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Hackers Are Increasingly Targeting Mobile Devices

Here's a statistic you're not going to like. Based on research conducted by cybersecurity researchers at Proofpoint, there has been a staggering 500% increase in malware attacks against mobile devices during the opening months of 2022. The most significant peak so far this year occurred at the end of February.


Most of the malware that targets mobile devices tends to be relatively benign. It's unlikely to encrypt all the files on your phone and demand a ransom. Although there are admittedly some malware strains that do that, if your phone is infected with malware, it will likely be of the variety that quietly roots through your phone and steals usernames and passwords.


In some cases, you may get infected with a malware strain designed to take screenshots or track your location over time. Again, these are exceptions and not the rule. Even so, malware that steals your account information can be devastating in the longer term. Hackers can use that information to steal your identity, drain your accounts, max out your credit cards, and more.


There are three primary paths hackers use to get malware onto a target Android or iOS device.


The first and the most common is to poison an app and get it placed on either the Apple Store or the Google Play Store. From there, users will download and install it while completely unaware that they have also installed malware.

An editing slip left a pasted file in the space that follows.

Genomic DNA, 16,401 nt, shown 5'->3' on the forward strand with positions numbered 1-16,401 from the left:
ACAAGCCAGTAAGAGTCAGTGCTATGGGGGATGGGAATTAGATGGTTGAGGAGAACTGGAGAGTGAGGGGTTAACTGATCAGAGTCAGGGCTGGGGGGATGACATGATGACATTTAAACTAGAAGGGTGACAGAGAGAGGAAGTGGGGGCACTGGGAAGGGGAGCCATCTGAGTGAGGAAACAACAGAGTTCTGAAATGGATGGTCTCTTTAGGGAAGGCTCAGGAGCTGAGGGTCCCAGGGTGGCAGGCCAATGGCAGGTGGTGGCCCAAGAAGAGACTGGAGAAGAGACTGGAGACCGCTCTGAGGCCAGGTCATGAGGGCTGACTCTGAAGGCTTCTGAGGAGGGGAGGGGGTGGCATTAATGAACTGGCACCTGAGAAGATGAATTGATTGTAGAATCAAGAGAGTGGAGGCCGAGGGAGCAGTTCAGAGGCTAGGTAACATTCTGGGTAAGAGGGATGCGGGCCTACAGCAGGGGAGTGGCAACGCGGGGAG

SMS texts are another popular avenue of attack, which is why security professionals warn users against tapping links in text messages. These may be harmless from a dear friend of yours or may have been put there by a hacker pretending to be your friend. When you tap the link, you're taken to a poisoned website which installs malware in the background.


Finally, there's email. By now everyone has heard the dire warnings against clicking on links embedded in email messages or opening file attachments. This applies whether you're reading your mail on your phone or your PC.


The bottom line is that you are increasingly a target whether you're on your PC or your phone. Be careful.


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